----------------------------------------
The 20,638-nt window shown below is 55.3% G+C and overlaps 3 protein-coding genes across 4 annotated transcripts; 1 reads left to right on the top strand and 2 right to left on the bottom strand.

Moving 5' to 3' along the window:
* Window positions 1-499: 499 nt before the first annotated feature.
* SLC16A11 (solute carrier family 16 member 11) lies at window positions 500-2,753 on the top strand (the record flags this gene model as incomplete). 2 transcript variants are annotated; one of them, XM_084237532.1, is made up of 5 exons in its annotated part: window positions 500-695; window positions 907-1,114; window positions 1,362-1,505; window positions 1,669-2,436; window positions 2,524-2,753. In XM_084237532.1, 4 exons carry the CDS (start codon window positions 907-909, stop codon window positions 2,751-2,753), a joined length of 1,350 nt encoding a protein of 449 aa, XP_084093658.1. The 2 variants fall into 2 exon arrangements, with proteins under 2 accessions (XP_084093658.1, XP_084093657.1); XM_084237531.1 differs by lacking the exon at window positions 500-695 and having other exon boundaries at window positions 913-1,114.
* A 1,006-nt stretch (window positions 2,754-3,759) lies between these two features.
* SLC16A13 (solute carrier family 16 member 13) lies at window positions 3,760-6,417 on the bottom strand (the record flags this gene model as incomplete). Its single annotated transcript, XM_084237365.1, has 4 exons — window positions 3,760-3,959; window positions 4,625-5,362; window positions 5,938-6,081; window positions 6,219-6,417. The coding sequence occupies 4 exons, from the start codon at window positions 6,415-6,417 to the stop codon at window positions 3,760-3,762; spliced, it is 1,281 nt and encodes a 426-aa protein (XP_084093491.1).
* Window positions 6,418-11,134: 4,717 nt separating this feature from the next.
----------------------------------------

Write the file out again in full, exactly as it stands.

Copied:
The 20,638-nt window shown below is 55.3% G+C and overlaps 3 protein-coding genes across 4 annotated transcripts; 1 reads left to right on the top strand and 2 right to left on the bottom strand.

Moving 5' to 3' along the window:
* Window positions 1-499: 499 nt before the first annotated feature.
* SLC16A11 (solute carrier family 16 member 11) lies at window positions 500-2,753 on the top strand (the record flags this gene model as incomplete). 2 transcript variants are annotated; one of them, XM_084237532.1, is made up of 5 exons in its annotated part: window positions 500-695; window positions 907-1,114; window positions 1,362-1,505; window positions 1,669-2,436; window positions 2,524-2,753. In XM_084237532.1, 4 exons carry the CDS (start codon window positions 907-909, stop codon window positions 2,751-2,753), a joined length of 1,350 nt encoding a protein of 449 aa, XP_084093658.1. The 2 variants fall into 2 exon arrangements, with proteins under 2 accessions (XP_084093658.1, XP_084093657.1); XM_084237531.1 differs by lacking the exon at window positions 500-695 and having other exon boundaries at window positions 913-1,114.
* A 1,006-nt stretch (window positions 2,754-3,759) lies between these two features.
* SLC16A13 (solute carrier family 16 member 13) lies at window positions 3,760-6,417 on the bottom strand (the record flags this gene model as incomplete). Its single annotated transcript, XM_084237365.1, has 4 exons — window positions 3,760-3,959; window positions 4,625-5,362; window positions 5,938-6,081; window positions 6,219-6,417. The coding sequence occupies 4 exons, from the start codon at window positions 6,415-6,417 to the stop codon at window positions 3,760-3,762; spliced, it is 1,281 nt and encodes a 426-aa protein (XP_084093491.1).
* Window positions 6,418-11,134: 4,717 nt separating this feature from the next.